Raina Kim Li
“For me, art is a part of existing...It is a place of freedom, reflection and expression where I can process life as it is.”
How does art enrich your life?
For me, art is a part of existing. I tend to build up this restless energy when I go for long stretches without creating anything. An analogy could be like exercise, the body can get physically uncomfortable, when it doesn't get the blood circulating, likewise art, when one is not creating. On top of that, art gives me a space of my own that is separate from the world. It is a place of freedom, reflection and expression where I can process life as it is. It is not really an escape either, but an intersection between the internal and the external world. I find that it has a slow transformative power in my thinking.
Please share on your learning experience and what you like about My Art Space.
I've had no formal art education, being trained in architecture. Thus, making and thinking in abstract has always come naturally to me, while figurative art has been an area that I've always desired to delve into but didn't quite have the know-how. My Art Space helped me take the bull by the horns, so to speak, and now I feel much more equipped to explore figurative works on my own. I really have Chankerk and Wen Shan to thank, helping me 'see' better when it comes to making figurative works.
What's your favourite artwork?
Of my own, I always have a few favourite artworks like the ones of my sons and the simple big piece, hanging over my sofa. Of those done by other artists whom I admire, they are always in rotation, depending on the season in life. Right now, I love the works of Francesco Clemente, Matisse, Cy Twombly, Mark Rothko, Gerhard Ritcher and Wu Guanzhong.
What are you trying to communicate with your art?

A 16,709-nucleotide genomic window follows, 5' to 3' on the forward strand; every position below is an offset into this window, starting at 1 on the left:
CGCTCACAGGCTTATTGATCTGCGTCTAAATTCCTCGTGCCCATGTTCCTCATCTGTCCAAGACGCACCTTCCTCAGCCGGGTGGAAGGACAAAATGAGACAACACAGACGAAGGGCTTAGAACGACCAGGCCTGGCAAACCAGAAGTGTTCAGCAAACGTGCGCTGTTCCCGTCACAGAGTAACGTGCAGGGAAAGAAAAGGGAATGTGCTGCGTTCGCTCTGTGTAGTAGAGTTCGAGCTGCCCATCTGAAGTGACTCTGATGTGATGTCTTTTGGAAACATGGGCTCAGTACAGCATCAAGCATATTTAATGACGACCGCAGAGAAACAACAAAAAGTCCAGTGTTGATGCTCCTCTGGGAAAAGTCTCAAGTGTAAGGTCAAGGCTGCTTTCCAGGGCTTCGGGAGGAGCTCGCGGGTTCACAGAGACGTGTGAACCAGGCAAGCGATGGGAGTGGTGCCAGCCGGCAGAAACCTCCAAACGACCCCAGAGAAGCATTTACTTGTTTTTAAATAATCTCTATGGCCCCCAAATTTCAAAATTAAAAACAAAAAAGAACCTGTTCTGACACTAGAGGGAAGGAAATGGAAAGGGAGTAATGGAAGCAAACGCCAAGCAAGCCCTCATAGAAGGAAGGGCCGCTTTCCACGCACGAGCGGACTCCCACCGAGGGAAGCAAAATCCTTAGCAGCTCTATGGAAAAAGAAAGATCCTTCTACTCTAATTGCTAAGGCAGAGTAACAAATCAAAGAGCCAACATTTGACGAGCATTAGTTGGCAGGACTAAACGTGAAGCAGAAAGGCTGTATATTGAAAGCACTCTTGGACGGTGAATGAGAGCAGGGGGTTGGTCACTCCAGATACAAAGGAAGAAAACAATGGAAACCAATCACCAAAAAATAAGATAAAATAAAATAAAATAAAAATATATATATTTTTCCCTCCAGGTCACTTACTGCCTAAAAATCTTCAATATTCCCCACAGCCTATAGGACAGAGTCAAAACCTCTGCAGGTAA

With my abstract works, I am always wrestling (in a fun way) with colour and texture- because I am experiencing the materiality of the medium as I create and I want that momentary experience of materiality to surface with the viewer. There is a visceral, tactile quality that is quite consuming, larger than the sum of its parts that abstraction offers. I very much like playing with that.
I've also started on figurative painting, and that is in a completely different direction. I use figuration to deal with nostalgia, childhood and family. As a mother of 2 young children, I find that so much of my own childhood is surfacing all the time and it intersects with the new experiences I create with my sons There's such a strong desire to hold on to their childhood, which we know is a futile but common endeavour. So, I use figuration as a device to try and concretize something that cannot be materialized- feelings and memories that only exist in a very personal space. We all store up these 'treasures' in our heart, powerful, shifting and immaterial experiences that become the bedrock of who a person is.
What’s the best piece of advice you’ve been given about creating art?
You have to keep at it, and be faithful about it. Practise as much as you can, whether you feel the inspiration or if it is a drag. Then when that moment of breakthrough comes, you will be ready to take it to the next level. I have a musician friend that told me that in school, about his own music. I like that it challenges the preconception that artists should only paint when they feel inspired. My husband lives by that too, he always encourages me, even when I am not in the 'correct' head-space to create. Make bad art until you make good art. It's better than not making anything.
Tell us what plans you have for your art future?
I have started Gentle Beast Art Club, a creative space which functions as a collective studio at times, or an art charity stronghold at others. Right now, I am using this space to host charity art exhibitions where the proceeds go to help Tekanpur, a village in Nepal, that was badly affected by the 2015 earthquake. We are helping to finish a school there right now and I find it very meaningful and humbling to use art to help rebuild lives. In the mid-term future, I hope to get more time to paint, and perhaps participate in an exhibition like the Affordable Art Fair next year.
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